Should banks decide to reposess then the council will pay the rent of the reposessed to private landlords.

There will always be a rental market and as long as rent is enough to just about cover mortgage payments then the reluctant landlords will simply accept that. They won't think about downtime or repair costs or the place being empty for a few months. As long as the monthly rental is somewhere close to the mortgage level and can keep the bank happy then they will stick it out until prices rise enough to break even. Meanwhile they simply leave the property on Rightmove or wherever, just in case.

Couple of guys at work have recently bought a BTL apiece and easily found private tennents to pay the mortgage for them. It's to boost their pension, of course, what else?

This is not a sustainable state of affairs so will eventually end in tears. However it is impossible to predict how long this will take.

My guess is months - a couple of years max.

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A question for two of the above posters

Which is the correct spelling to describe the paying occupants of a landlord's premises...?

A Tennants

B Tennents

C Tenants

Anecdote - the two houses I offered on in Northants - neither are sold months later, but no AP reduction either. EA told me they have a better offer and are negotiating with another party. Well, that was BS.

However, ALL the 4 or 5 2-bed flats I offered on - sold or under offer inside of 3 weeks although one may be withdrawn or with ten...oh you can't catch me out :P

Edited by inflating
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People will not sell at a lower price than their dept allows & will continue to ask higher prices until the interest rates start to go up & they cannot afford the repayments. As has already been mentioned there are not many unfortunate people being re-possessed (yet) unlike the first property crash I remember when the monthly figures of repossessed Homes were reported on the TV News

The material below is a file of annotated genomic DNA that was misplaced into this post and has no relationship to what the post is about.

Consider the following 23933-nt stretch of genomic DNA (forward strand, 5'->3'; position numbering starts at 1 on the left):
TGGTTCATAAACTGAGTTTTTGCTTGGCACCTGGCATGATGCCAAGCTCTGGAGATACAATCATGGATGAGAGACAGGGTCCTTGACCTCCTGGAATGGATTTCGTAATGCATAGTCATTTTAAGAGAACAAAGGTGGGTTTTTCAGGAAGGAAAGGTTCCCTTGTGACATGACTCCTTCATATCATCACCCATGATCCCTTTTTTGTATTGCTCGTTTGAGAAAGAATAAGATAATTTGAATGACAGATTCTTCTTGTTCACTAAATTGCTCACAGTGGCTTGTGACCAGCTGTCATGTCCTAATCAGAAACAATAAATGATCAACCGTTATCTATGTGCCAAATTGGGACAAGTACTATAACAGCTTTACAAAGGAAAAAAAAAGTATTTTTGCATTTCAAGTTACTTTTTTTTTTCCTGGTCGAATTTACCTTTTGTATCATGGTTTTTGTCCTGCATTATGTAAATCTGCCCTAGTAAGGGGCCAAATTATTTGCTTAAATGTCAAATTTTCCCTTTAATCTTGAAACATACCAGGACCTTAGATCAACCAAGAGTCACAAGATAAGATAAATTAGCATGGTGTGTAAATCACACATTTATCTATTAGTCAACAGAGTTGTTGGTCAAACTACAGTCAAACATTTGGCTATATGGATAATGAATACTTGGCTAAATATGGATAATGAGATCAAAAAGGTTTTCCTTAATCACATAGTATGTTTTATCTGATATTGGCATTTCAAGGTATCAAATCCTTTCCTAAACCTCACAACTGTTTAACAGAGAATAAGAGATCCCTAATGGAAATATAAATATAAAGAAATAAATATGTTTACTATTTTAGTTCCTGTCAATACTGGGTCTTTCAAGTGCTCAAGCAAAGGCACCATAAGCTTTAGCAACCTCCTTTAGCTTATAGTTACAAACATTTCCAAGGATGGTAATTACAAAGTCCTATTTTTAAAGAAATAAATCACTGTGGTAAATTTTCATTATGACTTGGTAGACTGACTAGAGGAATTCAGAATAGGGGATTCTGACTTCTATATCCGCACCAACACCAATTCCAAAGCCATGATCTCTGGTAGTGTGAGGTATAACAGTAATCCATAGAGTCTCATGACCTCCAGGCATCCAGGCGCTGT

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People will not sell at a lower price than their debt allows & will continue to ask higher prices until the interest rates start to go up & they cannot afford the repayments. As has already been mentioned there are not many unfortunate people being repossessed (yet) unlike the first property crash I remember when the monthly figures of repossessed Homes were reported on the TV News

When there is a repo I am starting to avoid them because they seem to go to a bidding war - you get Public Notice - X has offered £X and anyone wanting to increase on this should notify the agents by X date and about half the time the price climbs up to what is not a repo price at all. Some go to auction I think, not sure, I avoid that too as Guide Price tends to be exceeded by frenzied bidders, probably BTLs pricing us all out time after time

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They've all based their entire financial future on the FACT (to their minds) that house prices always rise, so of course they're reluctant to admit otherwise. But that's all they've ever been told, by the press, the tv shows, the mortgage lender, their own egos, and one another.

The alternative, that they are all royally fked, is too horrific to even consider as a possibility. After all that would mean they aren't all canny investors! :lol:

Edited by cybernoid
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Couple of guys at work have recently bought a BTL apiece and easily found private tennents to pay the mortgage for them. It's to boost their pension, of course, what else?

I thought that the only reason to get into BTL was for the capital appreciation and that the rent is just a bit of icing on the cake.

I can't see capital appreciating very much against inflation for the next few years and unemployment is going to rise whilst LHA is going to fall which puts a squeeze on the amount of rent a landlord can charge.

Also, if the percentage of households which rent their property increases, this also increases the amount of political leverage that tenants have to urge the Politburo for increased tenants' rights such as more secure tenancies, rent controls, better quality safeguards against poor quality accommodation etc.

As a non-sequitur, I have a PT job delivering pizzas in the evenings and I have noticed that the people living in new-build "executive" flats tip the least and order cheaper pizzas than any other neighbourhood. There are always plenty of cars with cardboard "for-sale" signs in the windows parked outside too.

Edited by Diver Dan